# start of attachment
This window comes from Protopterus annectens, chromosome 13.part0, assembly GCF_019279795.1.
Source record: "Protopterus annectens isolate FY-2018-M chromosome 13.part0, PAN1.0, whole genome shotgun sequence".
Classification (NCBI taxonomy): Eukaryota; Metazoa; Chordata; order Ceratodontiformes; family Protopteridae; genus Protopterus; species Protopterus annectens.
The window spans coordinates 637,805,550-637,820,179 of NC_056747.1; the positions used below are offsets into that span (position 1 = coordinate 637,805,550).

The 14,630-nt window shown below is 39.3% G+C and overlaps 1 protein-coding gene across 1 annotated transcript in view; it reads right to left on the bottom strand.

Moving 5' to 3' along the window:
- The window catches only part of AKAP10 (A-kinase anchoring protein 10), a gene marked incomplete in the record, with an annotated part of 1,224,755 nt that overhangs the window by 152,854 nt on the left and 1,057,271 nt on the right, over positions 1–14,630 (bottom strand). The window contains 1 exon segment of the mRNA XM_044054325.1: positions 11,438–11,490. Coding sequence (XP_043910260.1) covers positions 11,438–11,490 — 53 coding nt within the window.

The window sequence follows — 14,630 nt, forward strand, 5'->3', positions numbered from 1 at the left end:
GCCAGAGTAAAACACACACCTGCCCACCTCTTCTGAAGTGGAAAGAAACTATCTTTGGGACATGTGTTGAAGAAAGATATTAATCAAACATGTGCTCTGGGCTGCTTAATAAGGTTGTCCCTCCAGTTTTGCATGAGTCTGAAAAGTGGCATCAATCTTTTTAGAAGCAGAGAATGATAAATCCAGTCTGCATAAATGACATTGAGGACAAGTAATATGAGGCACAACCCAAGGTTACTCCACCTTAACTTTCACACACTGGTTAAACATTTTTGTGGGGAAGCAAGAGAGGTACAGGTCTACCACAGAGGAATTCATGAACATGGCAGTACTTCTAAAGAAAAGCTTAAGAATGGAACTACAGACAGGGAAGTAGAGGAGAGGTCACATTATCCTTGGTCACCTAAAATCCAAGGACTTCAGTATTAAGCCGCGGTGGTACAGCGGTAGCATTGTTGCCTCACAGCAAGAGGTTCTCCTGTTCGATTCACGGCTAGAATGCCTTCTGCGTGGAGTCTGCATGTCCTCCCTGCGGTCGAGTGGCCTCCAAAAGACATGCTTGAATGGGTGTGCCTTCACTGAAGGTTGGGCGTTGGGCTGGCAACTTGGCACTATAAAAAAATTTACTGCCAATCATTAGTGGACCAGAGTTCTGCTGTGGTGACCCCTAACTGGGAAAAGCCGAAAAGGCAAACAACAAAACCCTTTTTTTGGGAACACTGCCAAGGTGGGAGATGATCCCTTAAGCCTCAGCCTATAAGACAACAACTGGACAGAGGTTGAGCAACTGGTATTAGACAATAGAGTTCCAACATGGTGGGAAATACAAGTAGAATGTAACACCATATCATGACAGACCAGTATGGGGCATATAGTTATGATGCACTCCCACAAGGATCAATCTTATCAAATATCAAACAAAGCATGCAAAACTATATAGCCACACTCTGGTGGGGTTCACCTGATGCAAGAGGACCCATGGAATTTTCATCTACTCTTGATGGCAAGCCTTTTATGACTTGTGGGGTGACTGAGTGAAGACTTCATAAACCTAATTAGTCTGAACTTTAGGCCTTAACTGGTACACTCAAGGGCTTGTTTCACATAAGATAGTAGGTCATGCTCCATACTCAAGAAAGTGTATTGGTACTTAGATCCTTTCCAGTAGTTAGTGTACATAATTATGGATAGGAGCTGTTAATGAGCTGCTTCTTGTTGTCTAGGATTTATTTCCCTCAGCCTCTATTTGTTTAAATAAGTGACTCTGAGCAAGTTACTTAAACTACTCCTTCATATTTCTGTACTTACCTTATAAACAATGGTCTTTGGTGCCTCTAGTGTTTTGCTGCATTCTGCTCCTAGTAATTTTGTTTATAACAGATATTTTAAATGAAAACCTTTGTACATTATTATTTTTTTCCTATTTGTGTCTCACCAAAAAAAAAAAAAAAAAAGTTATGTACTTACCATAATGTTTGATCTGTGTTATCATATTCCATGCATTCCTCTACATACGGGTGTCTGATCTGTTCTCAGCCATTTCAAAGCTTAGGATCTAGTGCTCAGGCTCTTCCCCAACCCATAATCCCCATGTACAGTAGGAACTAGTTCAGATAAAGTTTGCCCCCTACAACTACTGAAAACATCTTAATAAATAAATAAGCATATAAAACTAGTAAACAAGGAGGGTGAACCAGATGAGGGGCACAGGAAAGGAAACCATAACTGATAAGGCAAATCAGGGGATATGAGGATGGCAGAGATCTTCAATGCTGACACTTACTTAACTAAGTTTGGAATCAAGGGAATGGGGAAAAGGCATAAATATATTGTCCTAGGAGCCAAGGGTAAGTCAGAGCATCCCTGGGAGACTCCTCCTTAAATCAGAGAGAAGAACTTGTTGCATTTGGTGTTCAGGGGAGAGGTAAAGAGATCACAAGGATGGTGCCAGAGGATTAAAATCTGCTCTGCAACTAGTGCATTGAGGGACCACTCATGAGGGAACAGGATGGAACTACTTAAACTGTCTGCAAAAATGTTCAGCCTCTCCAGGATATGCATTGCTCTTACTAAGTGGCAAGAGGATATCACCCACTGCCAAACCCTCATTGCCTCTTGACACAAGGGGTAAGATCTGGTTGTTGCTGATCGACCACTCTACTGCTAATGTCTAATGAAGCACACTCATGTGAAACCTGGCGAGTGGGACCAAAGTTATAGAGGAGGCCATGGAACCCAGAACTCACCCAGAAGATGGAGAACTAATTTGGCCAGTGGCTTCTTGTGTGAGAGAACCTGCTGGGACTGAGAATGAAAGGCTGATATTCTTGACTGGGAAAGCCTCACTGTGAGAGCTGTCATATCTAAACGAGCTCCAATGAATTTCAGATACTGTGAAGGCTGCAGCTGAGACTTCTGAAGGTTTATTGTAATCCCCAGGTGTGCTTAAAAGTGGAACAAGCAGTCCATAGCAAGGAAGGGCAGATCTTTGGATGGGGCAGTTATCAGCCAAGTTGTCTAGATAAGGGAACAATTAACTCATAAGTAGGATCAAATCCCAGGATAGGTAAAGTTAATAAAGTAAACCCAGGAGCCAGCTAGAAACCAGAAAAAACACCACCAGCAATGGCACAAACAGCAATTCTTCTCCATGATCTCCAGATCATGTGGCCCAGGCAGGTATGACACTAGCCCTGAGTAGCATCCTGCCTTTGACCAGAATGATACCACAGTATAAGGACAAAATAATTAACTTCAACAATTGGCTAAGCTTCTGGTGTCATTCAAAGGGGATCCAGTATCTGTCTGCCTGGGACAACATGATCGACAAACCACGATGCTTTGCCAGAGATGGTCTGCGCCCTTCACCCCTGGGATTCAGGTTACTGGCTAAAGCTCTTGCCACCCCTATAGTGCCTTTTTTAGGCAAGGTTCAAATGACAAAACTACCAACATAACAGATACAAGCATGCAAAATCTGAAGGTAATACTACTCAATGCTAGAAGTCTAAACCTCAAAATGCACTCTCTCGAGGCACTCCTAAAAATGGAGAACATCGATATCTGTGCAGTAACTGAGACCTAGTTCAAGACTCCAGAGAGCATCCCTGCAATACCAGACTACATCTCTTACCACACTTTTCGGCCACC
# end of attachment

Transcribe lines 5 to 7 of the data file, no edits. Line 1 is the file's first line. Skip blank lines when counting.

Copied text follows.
The 14,630-nt window shown below is 39.3% G+C and overlaps 1 protein-coding gene across 1 annotated transcript in view; it reads right to left on the bottom strand.

Moving 5' to 3' along the window:
- The window catches only part of AKAP10 (A-kinase anchoring protein 10), a gene marked incomplete in the record, with an annotated part of 1,224,755 nt that overhangs the window by 152,854 nt on the left and 1,057,271 nt on the right, over positions 1–14,630 (bottom strand). The window contains 1 exon segment of the mRNA XM_044054325.1: positions 11,438–11,490. Coding sequence (XP_043910260.1) covers positions 11,438–11,490 — 53 coding nt within the window.